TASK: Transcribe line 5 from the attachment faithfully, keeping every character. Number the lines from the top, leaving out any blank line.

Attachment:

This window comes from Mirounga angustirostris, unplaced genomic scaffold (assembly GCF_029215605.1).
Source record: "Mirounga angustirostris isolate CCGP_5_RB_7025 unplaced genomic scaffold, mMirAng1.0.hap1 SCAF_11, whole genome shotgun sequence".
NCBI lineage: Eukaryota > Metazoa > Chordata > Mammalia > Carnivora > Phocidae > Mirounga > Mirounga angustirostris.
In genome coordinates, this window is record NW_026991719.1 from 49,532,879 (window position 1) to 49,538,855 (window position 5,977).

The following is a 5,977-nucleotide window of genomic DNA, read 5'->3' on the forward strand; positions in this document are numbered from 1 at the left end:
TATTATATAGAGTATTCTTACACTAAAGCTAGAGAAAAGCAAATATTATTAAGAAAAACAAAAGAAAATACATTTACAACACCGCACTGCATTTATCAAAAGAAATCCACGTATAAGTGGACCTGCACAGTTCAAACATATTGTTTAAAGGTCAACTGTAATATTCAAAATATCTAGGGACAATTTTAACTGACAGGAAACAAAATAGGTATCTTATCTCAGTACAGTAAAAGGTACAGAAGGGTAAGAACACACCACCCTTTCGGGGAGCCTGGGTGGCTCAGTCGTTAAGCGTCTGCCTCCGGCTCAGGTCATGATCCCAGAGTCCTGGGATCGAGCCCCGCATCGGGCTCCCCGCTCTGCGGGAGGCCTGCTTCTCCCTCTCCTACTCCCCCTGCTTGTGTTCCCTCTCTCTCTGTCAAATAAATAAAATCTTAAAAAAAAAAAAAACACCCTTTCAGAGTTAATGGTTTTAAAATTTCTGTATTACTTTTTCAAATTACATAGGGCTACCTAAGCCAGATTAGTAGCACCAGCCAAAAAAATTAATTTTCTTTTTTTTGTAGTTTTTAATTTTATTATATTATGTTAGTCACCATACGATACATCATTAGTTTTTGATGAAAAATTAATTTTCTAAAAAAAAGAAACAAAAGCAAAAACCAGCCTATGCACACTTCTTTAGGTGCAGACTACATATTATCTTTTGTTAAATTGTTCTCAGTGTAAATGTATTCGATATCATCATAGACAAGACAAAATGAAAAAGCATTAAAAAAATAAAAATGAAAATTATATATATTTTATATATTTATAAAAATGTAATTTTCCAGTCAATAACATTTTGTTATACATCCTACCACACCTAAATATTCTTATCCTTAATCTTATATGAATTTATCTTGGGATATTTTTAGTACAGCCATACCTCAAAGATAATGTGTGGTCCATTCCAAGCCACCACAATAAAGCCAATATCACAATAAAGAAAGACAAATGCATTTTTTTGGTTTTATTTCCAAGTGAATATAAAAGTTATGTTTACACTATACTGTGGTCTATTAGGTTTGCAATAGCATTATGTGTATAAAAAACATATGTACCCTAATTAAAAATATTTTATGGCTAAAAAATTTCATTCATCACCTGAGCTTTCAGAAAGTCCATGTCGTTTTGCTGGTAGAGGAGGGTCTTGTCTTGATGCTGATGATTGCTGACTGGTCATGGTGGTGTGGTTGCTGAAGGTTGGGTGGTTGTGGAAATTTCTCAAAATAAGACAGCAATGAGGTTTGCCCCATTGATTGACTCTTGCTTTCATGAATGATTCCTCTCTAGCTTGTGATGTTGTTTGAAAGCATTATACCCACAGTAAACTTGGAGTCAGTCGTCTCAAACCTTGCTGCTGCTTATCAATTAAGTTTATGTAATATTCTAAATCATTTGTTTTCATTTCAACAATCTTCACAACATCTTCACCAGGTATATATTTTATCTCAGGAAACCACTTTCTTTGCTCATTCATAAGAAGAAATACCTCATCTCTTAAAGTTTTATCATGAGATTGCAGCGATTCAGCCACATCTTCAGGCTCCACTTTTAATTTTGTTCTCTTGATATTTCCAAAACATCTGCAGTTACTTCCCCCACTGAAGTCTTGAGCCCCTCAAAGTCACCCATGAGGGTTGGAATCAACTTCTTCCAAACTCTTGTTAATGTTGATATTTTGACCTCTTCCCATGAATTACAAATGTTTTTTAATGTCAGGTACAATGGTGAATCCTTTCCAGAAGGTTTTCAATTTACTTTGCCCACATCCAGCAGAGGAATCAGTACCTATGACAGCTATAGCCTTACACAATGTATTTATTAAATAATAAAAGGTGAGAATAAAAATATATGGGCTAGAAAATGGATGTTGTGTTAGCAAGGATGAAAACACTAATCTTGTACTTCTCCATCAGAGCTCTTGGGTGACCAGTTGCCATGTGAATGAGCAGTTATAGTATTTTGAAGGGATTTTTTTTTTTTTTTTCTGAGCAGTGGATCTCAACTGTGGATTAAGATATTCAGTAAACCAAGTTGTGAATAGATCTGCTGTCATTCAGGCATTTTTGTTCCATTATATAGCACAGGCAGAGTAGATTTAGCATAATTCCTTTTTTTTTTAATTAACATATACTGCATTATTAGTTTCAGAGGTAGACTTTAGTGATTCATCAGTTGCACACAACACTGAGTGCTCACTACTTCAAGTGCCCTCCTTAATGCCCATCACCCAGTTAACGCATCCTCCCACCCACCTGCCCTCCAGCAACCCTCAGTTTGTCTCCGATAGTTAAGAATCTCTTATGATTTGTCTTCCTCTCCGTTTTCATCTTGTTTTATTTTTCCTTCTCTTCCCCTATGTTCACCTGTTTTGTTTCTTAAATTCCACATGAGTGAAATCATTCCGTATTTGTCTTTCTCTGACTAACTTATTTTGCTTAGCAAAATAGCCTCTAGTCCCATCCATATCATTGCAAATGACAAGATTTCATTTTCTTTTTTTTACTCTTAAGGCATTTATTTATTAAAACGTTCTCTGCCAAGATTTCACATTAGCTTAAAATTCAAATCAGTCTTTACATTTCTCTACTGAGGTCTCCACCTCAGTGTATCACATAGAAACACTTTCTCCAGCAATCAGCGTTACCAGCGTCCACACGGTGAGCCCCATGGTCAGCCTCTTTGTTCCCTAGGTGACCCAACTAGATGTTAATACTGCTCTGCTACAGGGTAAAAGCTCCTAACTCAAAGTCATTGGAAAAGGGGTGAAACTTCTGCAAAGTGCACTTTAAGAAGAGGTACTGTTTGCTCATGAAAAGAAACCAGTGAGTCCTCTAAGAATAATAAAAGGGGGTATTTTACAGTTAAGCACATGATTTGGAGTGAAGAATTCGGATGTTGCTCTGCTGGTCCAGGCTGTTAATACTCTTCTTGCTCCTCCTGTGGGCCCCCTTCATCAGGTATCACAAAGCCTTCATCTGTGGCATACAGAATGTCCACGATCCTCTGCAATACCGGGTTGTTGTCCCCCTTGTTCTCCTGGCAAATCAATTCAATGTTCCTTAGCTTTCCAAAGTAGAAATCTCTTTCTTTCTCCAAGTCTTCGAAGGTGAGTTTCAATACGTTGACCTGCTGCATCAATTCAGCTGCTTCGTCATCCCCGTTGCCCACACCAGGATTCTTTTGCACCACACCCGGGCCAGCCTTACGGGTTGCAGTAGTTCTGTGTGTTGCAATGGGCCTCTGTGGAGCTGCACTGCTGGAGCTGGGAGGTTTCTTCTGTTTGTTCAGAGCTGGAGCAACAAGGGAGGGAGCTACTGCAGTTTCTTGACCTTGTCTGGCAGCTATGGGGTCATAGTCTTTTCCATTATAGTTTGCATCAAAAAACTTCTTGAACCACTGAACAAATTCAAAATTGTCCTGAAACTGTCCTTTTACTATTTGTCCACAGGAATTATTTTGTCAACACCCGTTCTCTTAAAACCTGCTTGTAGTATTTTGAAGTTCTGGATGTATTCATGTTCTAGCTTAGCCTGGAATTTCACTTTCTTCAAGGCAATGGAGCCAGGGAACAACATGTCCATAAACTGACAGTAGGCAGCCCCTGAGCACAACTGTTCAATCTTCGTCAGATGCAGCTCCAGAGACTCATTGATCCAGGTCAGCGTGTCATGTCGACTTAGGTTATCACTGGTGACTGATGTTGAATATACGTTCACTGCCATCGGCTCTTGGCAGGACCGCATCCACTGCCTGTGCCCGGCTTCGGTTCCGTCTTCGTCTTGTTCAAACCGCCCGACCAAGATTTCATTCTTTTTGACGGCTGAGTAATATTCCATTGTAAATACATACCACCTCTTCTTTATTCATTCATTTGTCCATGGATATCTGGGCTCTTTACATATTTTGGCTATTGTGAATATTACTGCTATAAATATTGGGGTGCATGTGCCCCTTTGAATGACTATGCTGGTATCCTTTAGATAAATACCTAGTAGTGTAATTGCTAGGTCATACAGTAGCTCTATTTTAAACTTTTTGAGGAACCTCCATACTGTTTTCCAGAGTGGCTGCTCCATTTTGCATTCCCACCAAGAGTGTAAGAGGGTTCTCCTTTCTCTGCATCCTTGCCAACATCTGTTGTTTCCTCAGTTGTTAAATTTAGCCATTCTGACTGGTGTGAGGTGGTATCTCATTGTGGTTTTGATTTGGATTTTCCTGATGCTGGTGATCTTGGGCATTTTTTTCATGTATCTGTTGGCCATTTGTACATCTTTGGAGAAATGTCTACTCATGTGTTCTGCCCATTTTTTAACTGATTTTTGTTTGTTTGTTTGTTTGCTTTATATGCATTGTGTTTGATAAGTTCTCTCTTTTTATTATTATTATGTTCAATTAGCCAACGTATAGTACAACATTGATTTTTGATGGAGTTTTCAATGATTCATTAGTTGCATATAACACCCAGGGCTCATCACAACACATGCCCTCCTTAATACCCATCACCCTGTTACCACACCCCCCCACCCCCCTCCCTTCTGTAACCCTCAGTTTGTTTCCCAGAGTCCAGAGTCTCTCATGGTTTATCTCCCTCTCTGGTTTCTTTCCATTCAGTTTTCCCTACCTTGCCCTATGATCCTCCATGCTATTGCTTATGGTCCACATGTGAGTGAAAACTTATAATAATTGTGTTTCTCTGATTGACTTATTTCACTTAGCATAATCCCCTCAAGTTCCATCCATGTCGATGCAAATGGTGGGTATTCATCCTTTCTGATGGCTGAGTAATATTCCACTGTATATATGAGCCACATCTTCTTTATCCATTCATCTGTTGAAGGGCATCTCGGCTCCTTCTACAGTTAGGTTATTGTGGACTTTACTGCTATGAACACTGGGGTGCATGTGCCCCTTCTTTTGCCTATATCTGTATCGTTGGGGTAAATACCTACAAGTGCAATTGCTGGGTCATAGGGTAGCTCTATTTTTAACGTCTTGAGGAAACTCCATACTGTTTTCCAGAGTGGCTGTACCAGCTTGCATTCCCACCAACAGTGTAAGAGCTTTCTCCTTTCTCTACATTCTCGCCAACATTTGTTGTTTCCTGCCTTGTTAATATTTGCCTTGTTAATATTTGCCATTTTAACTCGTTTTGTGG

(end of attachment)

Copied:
The following is a 5,977-nucleotide window of genomic DNA, read 5'->3' on the forward strand; positions in this document are numbered from 1 at the left end: